I'm waiting for CMI, thouigh.Thursday. Also, with some interest, initial claims. As I have noted, the SA adjustments are producing a very odd discrepancy YoY. I'm - curious.

Pending home sales declined in December. The NAR take is that tight inventory is pushing down sales. I don't buy all of that. In the Midwest, perhaps. Not in the West and in the NE. On a YoY basis, pendings in the West dropped 7%. For the US as a whole they are still up 4.9% YoY. NAHB data is still quite favorable, although the Q4 remodeling index would have been shifted upward by Sandy. Construction activity and remodeling activity has more impact than raw sales. Multi-family continues strong because vacancy rates are favorable.

Friday, January 25, 2013

Decision On Executive's Recess Appointment Power

Text here:

This is a very powerful ruling:
The power of a written constitution lies in its words. It is those words that were adopted by the people. When those words speak clearly, it is not up to us to depart from their meaning in favor of our own concept of efficiency, convenience, or facilitation of the functions of government. In light of the extensive evidence that the original public meaning of “happen” was “arise,” we hold that the President may only make recess appointments to fill vacancies that arise during the recess.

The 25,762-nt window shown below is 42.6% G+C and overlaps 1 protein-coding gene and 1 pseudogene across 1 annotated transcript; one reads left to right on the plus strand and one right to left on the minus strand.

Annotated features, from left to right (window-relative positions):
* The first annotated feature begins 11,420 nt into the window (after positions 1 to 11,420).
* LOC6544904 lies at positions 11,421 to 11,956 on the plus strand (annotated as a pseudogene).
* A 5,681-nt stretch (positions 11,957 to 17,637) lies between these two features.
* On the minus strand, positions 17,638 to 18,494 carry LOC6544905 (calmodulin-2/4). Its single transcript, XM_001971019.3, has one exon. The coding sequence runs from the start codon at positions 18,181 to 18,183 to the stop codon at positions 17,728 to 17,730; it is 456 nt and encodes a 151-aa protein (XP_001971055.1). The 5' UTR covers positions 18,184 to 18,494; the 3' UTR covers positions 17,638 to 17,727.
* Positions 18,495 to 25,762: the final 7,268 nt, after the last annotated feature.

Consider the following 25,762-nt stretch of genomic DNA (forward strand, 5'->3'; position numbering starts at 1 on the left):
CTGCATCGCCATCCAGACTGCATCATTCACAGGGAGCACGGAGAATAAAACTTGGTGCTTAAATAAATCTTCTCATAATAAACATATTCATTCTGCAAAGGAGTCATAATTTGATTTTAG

and by "recess", they mean the period that elapses between the end of one Session of Congress and the next Session:
Not only logic and language, but also constitutional history supports the interpretation advanced by Noel Canning, not that of the Board. When the Federalist Papers spoke of recess appointments, they referred to those commissions as expiring “at the end of the ensuing session.” The Federalist No. 67, at 408 (Clinton Rossiter ed., 2003). For there to be an “ensuing session,” it seems likely to the point of near certainty that recess appointments were being made at a time when the Senate was not in session — that is, when it was in “the Recess.” Thus, background documents to the Constitution, in addition to the language itself, suggest that “the Recess” refers to the period between sessions that would end with the ensuing session of the Senate.
Most interesting. The court eviscerated the argument that the President gets to decide when the Senate is in recess or not: